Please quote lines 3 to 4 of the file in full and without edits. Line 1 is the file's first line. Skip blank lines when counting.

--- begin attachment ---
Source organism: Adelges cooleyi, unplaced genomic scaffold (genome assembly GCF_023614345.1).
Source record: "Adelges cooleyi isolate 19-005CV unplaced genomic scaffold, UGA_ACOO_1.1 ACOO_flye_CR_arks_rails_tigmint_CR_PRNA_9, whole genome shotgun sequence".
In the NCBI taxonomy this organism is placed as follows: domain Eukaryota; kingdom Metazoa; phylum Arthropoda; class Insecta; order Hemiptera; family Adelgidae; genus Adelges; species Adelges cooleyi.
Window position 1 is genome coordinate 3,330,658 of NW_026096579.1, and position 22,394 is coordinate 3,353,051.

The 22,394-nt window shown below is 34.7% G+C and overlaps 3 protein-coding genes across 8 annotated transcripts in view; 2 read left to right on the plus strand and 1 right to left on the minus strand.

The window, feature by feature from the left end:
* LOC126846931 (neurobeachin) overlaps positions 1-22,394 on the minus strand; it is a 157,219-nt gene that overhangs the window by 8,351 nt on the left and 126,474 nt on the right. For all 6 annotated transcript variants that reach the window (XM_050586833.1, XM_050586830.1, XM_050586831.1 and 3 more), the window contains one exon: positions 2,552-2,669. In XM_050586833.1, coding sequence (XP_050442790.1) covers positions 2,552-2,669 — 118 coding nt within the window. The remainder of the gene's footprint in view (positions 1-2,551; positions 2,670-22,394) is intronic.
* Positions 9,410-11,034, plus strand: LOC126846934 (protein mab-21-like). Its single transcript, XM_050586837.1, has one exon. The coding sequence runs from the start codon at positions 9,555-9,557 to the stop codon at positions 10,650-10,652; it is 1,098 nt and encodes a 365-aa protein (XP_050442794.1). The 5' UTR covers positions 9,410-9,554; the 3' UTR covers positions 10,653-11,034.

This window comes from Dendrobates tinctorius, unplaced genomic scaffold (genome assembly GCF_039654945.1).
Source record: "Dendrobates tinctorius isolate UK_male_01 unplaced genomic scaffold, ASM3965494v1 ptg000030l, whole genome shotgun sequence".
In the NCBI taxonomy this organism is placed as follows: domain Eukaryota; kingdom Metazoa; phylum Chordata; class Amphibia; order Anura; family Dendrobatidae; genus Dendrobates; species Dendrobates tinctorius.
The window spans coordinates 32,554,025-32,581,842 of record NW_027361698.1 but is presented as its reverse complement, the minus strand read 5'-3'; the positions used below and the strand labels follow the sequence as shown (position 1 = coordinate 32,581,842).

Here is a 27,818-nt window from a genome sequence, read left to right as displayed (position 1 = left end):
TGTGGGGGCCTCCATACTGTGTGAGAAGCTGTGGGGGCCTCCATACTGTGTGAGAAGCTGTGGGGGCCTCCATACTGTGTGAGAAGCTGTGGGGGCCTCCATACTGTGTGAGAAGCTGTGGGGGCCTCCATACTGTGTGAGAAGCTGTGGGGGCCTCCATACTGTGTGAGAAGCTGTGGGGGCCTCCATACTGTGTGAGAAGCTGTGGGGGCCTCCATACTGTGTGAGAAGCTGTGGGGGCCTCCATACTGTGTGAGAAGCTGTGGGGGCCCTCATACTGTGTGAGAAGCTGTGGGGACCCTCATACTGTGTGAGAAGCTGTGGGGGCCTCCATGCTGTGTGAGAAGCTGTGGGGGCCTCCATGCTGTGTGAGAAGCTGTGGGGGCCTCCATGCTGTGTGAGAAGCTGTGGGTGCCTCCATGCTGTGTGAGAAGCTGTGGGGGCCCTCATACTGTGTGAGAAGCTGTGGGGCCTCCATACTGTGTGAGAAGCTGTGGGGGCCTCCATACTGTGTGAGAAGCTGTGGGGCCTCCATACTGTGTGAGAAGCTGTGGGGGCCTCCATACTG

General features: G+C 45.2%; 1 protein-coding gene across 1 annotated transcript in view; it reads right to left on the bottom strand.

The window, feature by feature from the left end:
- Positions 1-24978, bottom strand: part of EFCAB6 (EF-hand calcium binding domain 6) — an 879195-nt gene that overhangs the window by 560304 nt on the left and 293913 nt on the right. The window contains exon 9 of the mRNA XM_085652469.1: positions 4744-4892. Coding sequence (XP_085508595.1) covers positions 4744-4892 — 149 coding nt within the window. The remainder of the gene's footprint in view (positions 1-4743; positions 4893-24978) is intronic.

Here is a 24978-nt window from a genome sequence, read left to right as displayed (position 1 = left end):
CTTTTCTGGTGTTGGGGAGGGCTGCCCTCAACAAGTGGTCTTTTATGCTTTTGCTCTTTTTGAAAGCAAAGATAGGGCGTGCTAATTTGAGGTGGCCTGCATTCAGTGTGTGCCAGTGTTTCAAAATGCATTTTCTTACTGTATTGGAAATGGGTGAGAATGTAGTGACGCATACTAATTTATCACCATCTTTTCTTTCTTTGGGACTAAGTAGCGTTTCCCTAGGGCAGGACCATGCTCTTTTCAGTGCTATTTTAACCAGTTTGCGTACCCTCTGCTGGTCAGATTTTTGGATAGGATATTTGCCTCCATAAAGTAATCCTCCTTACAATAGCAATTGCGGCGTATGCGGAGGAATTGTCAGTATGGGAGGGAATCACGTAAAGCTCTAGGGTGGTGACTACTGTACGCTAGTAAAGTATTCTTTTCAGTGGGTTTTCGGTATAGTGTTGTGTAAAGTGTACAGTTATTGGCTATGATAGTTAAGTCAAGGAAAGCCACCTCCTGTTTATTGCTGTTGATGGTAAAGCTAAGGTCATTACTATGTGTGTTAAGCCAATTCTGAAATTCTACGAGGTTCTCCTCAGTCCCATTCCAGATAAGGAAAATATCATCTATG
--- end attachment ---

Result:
In the NCBI taxonomy this organism is placed as follows: domain Eukaryota; kingdom Metazoa; phylum Arthropoda; class Insecta; order Hemiptera; family Adelgidae; genus Adelges; species Adelges cooleyi.
Window position 1 is genome coordinate 3,330,658 of NW_026096579.1, and position 22,394 is coordinate 3,353,051.